The 2021-22 Guide to Richmond Hill, Georgia 2021-22 - Page 75

It was in December of 1864 that Bryan County saw much fighting and destruction as General Sherman passed through on his famed March to the Sea . The house at Cherry Hill was unfortunately in the path of destruction , and was burned on December 12 , 1864 .
The second version of the Cherry Hill house was built in 1874 by William Eliot Arnold ( 1841 – 1883 ) on the site of the original house . Available historical photographs of the house are scant , but photos of it as it appeared before the restoration done by Henry Ford show it to be a simple two-story dwelling with a porch wrapping around the front and right façade .
The 1920s ushered in the beginning of a new era for Cherry Hill when it was purchased by Henry Ford from Dr . Julian Chisholm , along with 26 other storied properties in the area , totaling about 85,000 acres . The Fords initially stayed at the Cherry Hill house , but as Clara did not find it suitable to her needs , construction began on their new winter residence .
Looking at the formidable residence that stands sentinel at the edge of the golf course today , it is not easy to see that it is the house William Eliot Arnold built that once stood at the end of the live oak allée . After being moved several times to different locations inside The Ford , it came to its present location .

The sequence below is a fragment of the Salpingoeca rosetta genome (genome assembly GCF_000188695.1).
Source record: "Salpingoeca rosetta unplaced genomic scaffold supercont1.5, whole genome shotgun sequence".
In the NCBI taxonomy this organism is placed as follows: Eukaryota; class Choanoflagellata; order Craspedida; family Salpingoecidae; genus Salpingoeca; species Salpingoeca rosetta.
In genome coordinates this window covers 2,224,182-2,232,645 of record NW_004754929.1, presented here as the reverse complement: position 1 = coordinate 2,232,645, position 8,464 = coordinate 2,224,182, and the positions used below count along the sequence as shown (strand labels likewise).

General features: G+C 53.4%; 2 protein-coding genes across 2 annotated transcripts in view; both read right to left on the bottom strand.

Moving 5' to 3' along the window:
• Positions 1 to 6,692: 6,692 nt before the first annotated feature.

It was from Dublin that John Maxwell created a separate tract of 300 acres , developed and christened “ Cherry Hill .” John Butler Maxwell inherited both of his father ’ s rice plantations , but as Maxwell remained loyal to the King after the Revolution broke out , his lands were confiscated in 1782 . It is not clear if the properties were returned to the Maxwell family after the war ended or whether they purchased them back from the Georgia government , but John Maxwell ’ s daughter Mary Maxwell McIntosh and her husband Lachlan McIntosh owned both Cherry Hill and Dublin in 1803 .

In 1823 , Richard James Arnold ( 1796 – 1873 ) of Rhode Island married Miss Louisa Caroline Gindrat of White Hall Plantation in Bryan County , Georgia . Mr . Arnold , a northern businessman and a descendent of Quakers who worked ardently to abolish the slave trade in his native state , acquired White Hall through his marriage to Miss Gindrat as her wedding dowry . This acquisition was the beginning of Arnold ’ s life in the South , and it was in 1824 that he purchased Cherry Hill , solidifying his ties to Bryan County . Through his savvy business techniques and agricultural methods , he eventually became the wealthiest rice planter in the county .
Sometime in the first part of the 19th century , Mr . Arnold constructed the first Cherry Hill house at the end of the oak avenue that now leads to The Ford Clubhouse . The Arnold family ’ s main residence was at their White Hall Plantation farther down the Ogeechee River , and the house at Cherry Hill was most likely used as an overseer ’ s residence .
This home is privately owned and not open to the public .
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